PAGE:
Thursday, April 11, 2013

J is for...

Joy-filled Traditions

How wonderful it must be to speak the language of the angels, with no words for hate and a million words for love!
~Quoted in The Angels' Little Instruction Book by Eileen Elias Freeman, 1994

The older I get, the more I reflect on the traditions of my childhood, instilled with the love of my parents. Not the big things, but those little things that lay nestled in my heart like spoonfuls of warm chicken noodle soup. My mom always made a double-chocolate cake layered with vanilla pudding and chocolate chips for each of my birthdays and my dad’s ode to the Fourth of July was a lighted flare staked in our tiny front yard as my siblings and I cheered and clapped with glee.
I always waited for Dad to come home from work, sitting on the front steps with a scuffed and tattered baseball clutched in my hands. It was his tradition to toss a few pitches to me before going into the house to greet Mom and wash up for dinner. And, on snowy Chicago winter days Dad made it a tradition to help me run my paper route with his beat-up Chevy station wagon. He’d drive through the snow while I bundled the papers and tossed them onto front porches. It was then I soaked in his best advice, “If you’re going to do a job, do it right.”
I’ve carried on some of the traditions of my childhood with my daughter. For example, when Danni turned seven I bought her first two-wheel bike and taught her to ride, same as my parents did for me and each of my siblings on our seventh birthdays. I also make her a lunch for school, same as my mom did each and every morning for years. Sometimes I tuck a note inside.
My husband and I have also begun a few of our own family traditions. We love leaving little notes for each other—taped to the car’s steering wheel, tucked beneath a bed pillow, at the dinner table, slipped into a pocket or shoe. The favorite Danni and I share is notes on the bathroom mirror. When she started to drive, I began to leave sticky notes for her each morning. “Have a great day. I love you. Be safe.” She framed the mirror with them, and then one day the notes disappeared. I thought she’d thrown them away, but later cried when I found she’d tucked each one carefully into a shoebox for safekeeping.
Traditions are the vines that connect memories and lives. What traditions do you share with your family…your friends?


  1. Oh, Mary, you and I share a love of traditions. I especially like the ones I didn't plan. My children insist on chili for Halloween night...mainly because when they were little, it was the quickest homemade dinner I could manage and still get four little, wiggly, costumed bodies out the door and home before bedtime. Now it's a time-honored tradition my grandchildren enjoy too!

  2. Those are beautiful traditions! We always read together every night, and we eat most of our meals together, even breakfast.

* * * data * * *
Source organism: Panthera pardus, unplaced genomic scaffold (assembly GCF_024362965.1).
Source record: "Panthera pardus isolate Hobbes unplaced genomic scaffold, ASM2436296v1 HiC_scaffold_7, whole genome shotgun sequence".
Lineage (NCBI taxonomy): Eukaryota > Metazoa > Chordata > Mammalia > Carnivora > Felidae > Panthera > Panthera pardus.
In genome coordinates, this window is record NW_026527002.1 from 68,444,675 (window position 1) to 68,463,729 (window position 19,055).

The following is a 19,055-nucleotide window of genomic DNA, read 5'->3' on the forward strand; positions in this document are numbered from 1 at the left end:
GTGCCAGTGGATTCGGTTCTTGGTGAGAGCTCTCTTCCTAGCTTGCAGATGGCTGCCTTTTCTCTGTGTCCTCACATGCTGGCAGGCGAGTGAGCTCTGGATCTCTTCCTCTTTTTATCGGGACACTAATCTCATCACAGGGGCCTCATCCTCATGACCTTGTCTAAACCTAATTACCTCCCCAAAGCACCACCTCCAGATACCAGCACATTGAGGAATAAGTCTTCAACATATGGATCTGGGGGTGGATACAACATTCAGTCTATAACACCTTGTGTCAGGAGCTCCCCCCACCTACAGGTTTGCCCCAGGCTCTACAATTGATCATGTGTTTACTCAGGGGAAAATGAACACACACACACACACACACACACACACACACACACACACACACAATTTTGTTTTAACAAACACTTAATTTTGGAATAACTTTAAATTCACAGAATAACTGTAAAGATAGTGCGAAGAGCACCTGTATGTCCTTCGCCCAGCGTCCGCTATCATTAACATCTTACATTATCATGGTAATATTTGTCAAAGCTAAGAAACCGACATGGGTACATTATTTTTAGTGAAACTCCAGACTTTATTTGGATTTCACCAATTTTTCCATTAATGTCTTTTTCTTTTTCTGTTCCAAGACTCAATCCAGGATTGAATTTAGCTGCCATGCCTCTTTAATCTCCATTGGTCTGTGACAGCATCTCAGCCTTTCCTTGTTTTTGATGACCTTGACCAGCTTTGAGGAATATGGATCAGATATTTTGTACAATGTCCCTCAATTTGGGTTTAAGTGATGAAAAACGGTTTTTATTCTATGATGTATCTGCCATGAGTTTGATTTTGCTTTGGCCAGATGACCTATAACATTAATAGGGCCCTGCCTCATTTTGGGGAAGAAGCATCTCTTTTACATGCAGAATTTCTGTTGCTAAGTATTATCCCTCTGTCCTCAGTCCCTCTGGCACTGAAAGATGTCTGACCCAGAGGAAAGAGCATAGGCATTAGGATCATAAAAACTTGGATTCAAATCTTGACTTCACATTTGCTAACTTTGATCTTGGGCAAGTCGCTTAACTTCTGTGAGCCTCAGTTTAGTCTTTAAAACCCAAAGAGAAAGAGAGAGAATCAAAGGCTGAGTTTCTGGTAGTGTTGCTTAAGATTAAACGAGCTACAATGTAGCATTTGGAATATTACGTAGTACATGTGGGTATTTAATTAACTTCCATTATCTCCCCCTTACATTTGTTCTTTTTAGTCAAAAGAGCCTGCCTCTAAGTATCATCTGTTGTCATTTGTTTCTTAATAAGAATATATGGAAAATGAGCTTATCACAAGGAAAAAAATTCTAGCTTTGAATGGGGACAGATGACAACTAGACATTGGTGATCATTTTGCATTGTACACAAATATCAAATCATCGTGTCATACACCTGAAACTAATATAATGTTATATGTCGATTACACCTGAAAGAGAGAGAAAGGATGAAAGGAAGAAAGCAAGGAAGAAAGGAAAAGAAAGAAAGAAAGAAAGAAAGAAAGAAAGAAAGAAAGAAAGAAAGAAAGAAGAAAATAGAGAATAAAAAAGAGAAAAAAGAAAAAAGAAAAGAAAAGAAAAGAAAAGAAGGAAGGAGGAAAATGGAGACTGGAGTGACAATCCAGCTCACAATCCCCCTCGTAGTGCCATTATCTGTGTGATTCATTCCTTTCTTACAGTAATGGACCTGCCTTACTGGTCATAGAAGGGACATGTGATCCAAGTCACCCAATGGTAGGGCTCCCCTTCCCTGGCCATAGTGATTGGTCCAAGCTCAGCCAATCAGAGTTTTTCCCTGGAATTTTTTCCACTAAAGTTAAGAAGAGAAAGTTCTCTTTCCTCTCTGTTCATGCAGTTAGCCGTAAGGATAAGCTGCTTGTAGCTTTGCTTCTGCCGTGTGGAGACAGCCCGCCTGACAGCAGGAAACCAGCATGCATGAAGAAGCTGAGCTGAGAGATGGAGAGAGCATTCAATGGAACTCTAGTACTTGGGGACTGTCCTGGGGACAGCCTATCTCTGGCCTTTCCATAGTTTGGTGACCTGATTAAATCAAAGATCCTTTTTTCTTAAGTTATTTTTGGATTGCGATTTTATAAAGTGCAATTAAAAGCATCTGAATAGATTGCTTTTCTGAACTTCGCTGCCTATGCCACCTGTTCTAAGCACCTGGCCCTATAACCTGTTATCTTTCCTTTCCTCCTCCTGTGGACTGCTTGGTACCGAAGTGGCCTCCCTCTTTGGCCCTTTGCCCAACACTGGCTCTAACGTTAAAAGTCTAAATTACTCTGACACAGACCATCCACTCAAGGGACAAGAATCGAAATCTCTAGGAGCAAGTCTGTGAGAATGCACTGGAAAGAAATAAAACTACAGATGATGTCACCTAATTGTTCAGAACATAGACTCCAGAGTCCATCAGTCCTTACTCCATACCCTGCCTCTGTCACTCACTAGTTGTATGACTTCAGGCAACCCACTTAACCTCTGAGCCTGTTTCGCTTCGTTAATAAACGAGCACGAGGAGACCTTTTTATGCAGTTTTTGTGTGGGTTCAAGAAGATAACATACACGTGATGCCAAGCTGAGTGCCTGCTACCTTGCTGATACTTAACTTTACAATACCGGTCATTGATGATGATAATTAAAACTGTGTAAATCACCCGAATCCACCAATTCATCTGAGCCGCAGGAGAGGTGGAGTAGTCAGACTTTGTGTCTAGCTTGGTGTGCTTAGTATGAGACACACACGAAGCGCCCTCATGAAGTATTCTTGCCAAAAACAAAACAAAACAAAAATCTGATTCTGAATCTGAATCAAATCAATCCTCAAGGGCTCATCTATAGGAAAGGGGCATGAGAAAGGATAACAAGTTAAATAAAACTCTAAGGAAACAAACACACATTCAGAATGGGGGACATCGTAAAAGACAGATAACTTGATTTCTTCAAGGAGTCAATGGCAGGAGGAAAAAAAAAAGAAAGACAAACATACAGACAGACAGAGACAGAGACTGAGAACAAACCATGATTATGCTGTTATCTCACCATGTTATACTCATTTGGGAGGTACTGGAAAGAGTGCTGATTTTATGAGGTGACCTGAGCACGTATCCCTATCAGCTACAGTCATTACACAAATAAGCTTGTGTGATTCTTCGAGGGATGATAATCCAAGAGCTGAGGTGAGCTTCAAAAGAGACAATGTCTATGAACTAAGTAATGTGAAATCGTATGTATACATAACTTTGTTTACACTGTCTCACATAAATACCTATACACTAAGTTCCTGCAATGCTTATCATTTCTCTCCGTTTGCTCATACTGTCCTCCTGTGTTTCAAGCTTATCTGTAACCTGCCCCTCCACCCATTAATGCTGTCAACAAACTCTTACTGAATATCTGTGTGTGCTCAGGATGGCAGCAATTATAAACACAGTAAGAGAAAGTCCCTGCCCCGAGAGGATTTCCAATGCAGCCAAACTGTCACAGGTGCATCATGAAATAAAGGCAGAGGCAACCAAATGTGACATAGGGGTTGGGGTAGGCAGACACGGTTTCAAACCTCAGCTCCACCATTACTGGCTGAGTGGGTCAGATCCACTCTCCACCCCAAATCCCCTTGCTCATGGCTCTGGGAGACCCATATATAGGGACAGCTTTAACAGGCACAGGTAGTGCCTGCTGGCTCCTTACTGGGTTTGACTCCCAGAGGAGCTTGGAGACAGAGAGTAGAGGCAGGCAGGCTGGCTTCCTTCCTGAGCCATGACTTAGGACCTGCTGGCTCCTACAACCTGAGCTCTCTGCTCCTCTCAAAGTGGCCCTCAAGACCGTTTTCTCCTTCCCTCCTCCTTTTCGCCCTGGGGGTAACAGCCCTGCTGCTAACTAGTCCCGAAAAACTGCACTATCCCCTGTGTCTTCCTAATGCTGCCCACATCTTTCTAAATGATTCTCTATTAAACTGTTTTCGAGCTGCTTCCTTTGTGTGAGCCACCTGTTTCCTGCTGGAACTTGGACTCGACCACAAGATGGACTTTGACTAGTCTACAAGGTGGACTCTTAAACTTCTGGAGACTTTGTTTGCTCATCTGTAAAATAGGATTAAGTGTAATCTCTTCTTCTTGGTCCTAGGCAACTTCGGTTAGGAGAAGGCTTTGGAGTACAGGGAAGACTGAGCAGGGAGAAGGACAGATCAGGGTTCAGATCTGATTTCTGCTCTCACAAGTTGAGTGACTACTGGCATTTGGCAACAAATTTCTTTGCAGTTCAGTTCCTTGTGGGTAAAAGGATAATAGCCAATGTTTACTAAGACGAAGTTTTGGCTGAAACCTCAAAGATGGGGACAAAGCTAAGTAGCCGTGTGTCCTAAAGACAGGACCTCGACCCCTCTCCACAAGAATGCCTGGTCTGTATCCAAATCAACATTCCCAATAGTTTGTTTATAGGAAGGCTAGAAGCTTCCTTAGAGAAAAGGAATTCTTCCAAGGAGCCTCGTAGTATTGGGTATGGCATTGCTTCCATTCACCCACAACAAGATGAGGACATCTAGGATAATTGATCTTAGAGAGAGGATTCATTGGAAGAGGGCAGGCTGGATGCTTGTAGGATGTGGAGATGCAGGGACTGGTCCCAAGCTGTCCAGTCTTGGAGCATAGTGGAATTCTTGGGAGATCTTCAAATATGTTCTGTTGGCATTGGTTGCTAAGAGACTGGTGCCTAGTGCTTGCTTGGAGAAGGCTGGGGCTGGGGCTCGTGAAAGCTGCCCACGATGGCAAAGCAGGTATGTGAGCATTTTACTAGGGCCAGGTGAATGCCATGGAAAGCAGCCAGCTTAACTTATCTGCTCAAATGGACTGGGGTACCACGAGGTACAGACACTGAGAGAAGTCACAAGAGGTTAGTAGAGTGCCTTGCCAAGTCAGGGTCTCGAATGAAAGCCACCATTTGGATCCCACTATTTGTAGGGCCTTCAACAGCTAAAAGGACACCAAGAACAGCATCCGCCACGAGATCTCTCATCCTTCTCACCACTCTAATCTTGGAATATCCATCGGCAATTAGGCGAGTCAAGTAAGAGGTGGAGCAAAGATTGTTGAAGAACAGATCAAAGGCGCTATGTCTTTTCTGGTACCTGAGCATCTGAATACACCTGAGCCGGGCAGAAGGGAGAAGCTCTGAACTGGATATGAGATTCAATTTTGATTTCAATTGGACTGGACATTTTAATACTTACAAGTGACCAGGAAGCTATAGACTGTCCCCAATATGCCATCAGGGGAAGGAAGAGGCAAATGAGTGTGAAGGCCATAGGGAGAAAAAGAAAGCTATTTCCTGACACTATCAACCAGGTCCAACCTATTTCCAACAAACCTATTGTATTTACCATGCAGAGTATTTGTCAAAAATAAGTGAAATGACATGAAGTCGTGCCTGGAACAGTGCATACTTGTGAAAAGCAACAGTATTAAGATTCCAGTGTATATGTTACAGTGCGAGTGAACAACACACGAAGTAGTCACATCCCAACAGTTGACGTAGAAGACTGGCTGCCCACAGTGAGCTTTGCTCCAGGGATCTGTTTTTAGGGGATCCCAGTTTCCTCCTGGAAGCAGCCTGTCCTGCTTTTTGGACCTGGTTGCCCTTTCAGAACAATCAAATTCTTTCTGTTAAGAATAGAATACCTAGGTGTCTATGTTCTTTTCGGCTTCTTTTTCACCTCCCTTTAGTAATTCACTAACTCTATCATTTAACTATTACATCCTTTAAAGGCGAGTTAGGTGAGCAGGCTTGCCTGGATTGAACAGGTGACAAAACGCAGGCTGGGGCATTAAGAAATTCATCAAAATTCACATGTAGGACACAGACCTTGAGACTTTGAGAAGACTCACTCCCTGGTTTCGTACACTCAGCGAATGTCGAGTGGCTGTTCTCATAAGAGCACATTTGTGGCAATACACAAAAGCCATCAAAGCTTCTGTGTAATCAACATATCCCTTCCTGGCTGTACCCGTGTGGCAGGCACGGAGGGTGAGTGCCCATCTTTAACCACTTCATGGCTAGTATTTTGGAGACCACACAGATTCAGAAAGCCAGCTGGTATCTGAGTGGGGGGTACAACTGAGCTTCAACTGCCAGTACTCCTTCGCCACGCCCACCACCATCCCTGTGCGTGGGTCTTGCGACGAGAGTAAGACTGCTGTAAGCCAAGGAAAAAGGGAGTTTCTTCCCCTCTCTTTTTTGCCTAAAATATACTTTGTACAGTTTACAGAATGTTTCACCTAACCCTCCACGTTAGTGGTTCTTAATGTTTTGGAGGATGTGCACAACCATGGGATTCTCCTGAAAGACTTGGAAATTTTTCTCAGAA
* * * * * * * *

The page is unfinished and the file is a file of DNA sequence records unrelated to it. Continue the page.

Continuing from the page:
3. My mother always made black-eyed peas and cornbread on Jan. 1st - "for good luck," she said. :) Hubby and I still do that, as do several of my siblings. Not for good luck...just because it's a great tradition and everyone loves it. It's most fun, of course, when we invite the whole gang over to share the good food. :)

    Mary, I love your memory of waiting on the porch steps for your dad. I always waited for mine, as well. He'd drive up, and my whole world got brighter. I can still see him getting out of the car, tired and dirty from working on the farm all day, carrying his lunchbox in one hand. I'd dash out to meet him, and he'd always catch me up in the arm that wasn't holding the lunch pail. I loved to rub my cheek against his, because it always had a heavy 5 o'clock shadow about that time. Then he'd take me inside and give me the cupcake or candy he'd brought me in his lunch pail. Precious memories!

  4. Mary, you just took me down memory lane. For several years I did like Tanya and made chili on Halloween night for the very same reason! Your tradition of waiting on the front porch steps for your Dad to come home is another. We had two very large rocks along the side of the driveway entrance, and every day my mom, brother and I sat and watched for Dad to come home from work. I could go on and on and write a book about family traditions and the happiness my family has shared. My favorite is that every single holiday since I was born has been celebrated in the house where we live. My grandparents built this house in the late 1920s, a few years after they arrived in Grand Rapids from The Netherlands, and 5 generations of us have celebrated holidays in this "home." I have a sign above the French doors that lead out to our front porch that announces the living room as "The Gathering Room" and we have gathered here together for all occasions, happy and sad. This house is my tradition. It holds memories of nearly 65 years for me. I'm blessed!


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